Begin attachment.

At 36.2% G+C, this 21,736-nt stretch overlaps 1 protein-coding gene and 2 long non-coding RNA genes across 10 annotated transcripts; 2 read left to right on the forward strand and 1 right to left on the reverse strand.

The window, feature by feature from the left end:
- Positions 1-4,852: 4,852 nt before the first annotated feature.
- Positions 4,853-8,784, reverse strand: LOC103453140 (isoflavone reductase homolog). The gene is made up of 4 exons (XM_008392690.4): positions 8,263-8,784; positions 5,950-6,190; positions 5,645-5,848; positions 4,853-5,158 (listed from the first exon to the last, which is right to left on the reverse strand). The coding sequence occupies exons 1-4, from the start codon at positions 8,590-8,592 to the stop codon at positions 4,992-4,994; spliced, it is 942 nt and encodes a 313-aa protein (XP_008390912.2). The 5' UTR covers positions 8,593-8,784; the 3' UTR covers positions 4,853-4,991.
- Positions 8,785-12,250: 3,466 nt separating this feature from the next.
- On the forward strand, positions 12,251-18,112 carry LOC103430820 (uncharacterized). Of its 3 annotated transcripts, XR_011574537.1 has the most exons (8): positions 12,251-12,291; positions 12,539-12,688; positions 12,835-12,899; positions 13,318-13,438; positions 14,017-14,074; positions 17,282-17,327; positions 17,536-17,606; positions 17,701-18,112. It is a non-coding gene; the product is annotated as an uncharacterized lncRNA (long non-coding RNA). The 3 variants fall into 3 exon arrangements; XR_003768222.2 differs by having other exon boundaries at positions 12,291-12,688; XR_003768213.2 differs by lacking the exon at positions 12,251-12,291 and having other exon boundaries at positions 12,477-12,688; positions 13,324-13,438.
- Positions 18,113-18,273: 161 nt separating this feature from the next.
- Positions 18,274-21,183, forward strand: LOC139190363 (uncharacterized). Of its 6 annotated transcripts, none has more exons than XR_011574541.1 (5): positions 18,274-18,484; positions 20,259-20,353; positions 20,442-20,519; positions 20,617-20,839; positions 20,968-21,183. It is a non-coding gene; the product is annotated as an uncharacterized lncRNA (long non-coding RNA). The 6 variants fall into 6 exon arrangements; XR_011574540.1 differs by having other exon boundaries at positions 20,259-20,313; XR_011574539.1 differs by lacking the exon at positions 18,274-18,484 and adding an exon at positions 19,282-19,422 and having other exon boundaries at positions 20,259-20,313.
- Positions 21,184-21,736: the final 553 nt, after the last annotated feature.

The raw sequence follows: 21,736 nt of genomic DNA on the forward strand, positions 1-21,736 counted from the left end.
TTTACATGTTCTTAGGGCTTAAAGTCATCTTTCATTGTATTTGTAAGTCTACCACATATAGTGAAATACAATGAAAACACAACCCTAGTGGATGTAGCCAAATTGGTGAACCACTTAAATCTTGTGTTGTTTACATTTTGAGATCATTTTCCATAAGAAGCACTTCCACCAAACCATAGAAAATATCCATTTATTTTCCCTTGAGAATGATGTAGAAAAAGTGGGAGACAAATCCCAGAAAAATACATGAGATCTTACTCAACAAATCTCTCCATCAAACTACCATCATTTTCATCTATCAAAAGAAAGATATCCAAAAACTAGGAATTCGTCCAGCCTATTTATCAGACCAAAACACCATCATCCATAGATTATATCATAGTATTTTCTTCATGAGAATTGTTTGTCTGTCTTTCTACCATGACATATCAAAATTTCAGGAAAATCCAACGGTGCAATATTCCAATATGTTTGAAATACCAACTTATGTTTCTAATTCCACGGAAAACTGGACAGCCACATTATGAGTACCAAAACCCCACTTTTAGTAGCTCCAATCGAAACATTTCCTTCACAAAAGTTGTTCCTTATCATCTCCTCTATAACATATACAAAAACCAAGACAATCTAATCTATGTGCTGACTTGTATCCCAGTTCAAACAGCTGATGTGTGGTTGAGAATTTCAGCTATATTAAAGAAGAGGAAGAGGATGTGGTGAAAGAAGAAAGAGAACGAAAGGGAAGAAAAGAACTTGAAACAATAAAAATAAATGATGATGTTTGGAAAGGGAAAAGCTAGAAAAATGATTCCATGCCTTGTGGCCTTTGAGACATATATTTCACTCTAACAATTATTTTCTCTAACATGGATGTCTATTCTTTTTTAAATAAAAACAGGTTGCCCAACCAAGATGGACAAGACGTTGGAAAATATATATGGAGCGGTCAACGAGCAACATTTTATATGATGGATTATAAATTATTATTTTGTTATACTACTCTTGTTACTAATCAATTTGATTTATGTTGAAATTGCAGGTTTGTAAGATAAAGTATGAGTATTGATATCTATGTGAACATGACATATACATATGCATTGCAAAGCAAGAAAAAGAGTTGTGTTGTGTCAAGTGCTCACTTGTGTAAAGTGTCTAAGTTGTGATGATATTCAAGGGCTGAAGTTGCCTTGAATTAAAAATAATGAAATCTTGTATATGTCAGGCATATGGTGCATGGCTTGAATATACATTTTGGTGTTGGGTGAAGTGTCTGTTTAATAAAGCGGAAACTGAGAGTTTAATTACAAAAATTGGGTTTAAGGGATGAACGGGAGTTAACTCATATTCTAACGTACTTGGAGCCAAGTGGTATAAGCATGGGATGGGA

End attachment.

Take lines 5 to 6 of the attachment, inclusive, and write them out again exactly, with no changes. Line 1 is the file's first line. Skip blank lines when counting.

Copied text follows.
- Positions 8,785-12,250: 3,466 nt separating this feature from the next.
- On the forward strand, positions 12,251-18,112 carry LOC103430820 (uncharacterized). Of its 3 annotated transcripts, XR_011574537.1 has the most exons (8): positions 12,251-12,291; positions 12,539-12,688; positions 12,835-12,899; positions 13,318-13,438; positions 14,017-14,074; positions 17,282-17,327; positions 17,536-17,606; positions 17,701-18,112. It is a non-coding gene; the product is annotated as an uncharacterized lncRNA (long non-coding RNA). The 3 variants fall into 3 exon arrangements; XR_003768222.2 differs by having other exon boundaries at positions 12,291-12,688; XR_003768213.2 differs by lacking the exon at positions 12,251-12,291 and having other exon boundaries at positions 12,477-12,688; positions 13,324-13,438.